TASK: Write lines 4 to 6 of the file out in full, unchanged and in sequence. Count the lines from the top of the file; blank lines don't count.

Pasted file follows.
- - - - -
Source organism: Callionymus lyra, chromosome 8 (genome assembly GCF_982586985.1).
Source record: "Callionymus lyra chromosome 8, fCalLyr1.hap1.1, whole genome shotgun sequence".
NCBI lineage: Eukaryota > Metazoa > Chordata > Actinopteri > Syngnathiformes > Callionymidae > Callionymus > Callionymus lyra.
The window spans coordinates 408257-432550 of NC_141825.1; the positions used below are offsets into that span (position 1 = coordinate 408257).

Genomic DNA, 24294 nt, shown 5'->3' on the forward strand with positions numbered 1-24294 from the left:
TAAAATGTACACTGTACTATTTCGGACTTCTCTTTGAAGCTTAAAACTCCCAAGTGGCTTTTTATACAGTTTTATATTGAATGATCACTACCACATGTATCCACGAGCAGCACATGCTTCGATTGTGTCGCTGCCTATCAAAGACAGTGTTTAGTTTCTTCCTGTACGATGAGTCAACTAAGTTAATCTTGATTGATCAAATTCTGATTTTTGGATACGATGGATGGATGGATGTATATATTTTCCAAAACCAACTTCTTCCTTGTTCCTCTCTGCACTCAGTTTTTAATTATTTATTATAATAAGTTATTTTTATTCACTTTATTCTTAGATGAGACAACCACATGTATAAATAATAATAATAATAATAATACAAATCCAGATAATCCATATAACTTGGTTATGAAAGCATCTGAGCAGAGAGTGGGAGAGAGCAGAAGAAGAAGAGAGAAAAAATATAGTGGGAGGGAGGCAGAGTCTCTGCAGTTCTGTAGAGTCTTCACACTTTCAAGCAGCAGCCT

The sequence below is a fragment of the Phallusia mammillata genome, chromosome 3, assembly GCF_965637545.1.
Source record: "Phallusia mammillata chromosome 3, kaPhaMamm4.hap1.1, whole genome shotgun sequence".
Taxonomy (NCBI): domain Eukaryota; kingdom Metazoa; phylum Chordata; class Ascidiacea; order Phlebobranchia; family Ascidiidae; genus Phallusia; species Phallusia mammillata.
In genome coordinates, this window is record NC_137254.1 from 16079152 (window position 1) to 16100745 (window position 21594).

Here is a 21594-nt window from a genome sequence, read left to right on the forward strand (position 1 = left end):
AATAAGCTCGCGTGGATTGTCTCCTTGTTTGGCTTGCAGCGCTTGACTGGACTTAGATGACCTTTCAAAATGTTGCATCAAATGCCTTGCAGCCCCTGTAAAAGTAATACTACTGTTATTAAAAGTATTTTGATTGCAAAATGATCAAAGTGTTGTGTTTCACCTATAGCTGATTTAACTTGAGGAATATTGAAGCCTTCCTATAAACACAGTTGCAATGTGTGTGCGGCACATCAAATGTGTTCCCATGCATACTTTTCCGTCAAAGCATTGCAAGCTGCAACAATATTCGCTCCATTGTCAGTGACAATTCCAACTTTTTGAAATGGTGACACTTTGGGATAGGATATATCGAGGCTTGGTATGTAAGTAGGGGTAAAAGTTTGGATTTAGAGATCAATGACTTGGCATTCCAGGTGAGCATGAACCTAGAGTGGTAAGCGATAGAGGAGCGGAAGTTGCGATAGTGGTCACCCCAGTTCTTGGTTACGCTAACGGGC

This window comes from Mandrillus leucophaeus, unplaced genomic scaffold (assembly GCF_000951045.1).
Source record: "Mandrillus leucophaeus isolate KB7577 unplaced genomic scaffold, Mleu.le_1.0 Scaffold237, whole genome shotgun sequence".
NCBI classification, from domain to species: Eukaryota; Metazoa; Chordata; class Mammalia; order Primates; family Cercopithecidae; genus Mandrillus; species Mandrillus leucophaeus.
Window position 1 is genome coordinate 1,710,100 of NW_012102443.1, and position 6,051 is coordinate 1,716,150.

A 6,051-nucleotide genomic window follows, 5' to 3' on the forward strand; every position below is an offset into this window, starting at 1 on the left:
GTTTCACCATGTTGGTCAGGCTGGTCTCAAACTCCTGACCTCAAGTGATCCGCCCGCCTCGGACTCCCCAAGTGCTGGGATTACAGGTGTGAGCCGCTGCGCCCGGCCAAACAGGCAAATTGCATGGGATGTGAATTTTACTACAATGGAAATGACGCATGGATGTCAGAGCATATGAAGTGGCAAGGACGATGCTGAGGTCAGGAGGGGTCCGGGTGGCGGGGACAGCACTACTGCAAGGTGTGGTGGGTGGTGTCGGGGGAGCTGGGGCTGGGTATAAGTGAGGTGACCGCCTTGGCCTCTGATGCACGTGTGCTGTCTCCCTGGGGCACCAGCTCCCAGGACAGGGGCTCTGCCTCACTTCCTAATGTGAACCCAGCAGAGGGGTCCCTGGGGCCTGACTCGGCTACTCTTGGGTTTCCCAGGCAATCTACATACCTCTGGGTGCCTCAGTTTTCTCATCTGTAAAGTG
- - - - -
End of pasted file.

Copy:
The window spans coordinates 408257-432550 of NC_141825.1; the positions used below are offsets into that span (position 1 = coordinate 408257).

Genomic DNA, 24294 nt, shown 5'->3' on the forward strand with positions numbered 1-24294 from the left:
TAAAATGTACACTGTACTATTTCGGACTTCTCTTTGAAGCTTAAAACTCCCAAGTGGCTTTTTATACAGTTTTATATTGAATGATCACTACCACATGTATCCACGAGCAGCACATGCTTCGATTGTGTCGCTGCCTATCAAAGACAGTGTTTAGTTTCTTCCTGTACGATGAGTCAACTAAGTTAATCTTGATTGATCAAATTCTGATTTTTGGATACGATGGATGGATGGATGTATATATTTTCCAAAACCAACTTCTTCCTTGTTCCTCTCTGCACTCAGTTTTTAATTATTTATTATAATAAGTTATTTTTATTCACTTTATTCTTAGATGAGACAACCACATGTATAAATAATAATAATAATAATAATACAAATCCAGATAATCCATATAACTTGGTTATGAAAGCATCTGAGCAGAGAGTGGGAGAGAGCAGAAGAAGAAGAGAGAAAAAATATAGTGGGAGGGAGGCAGAGTCTCTGCAGTTCTGTAGAGTCTTCACACTTTCAAGCAGCAGCCT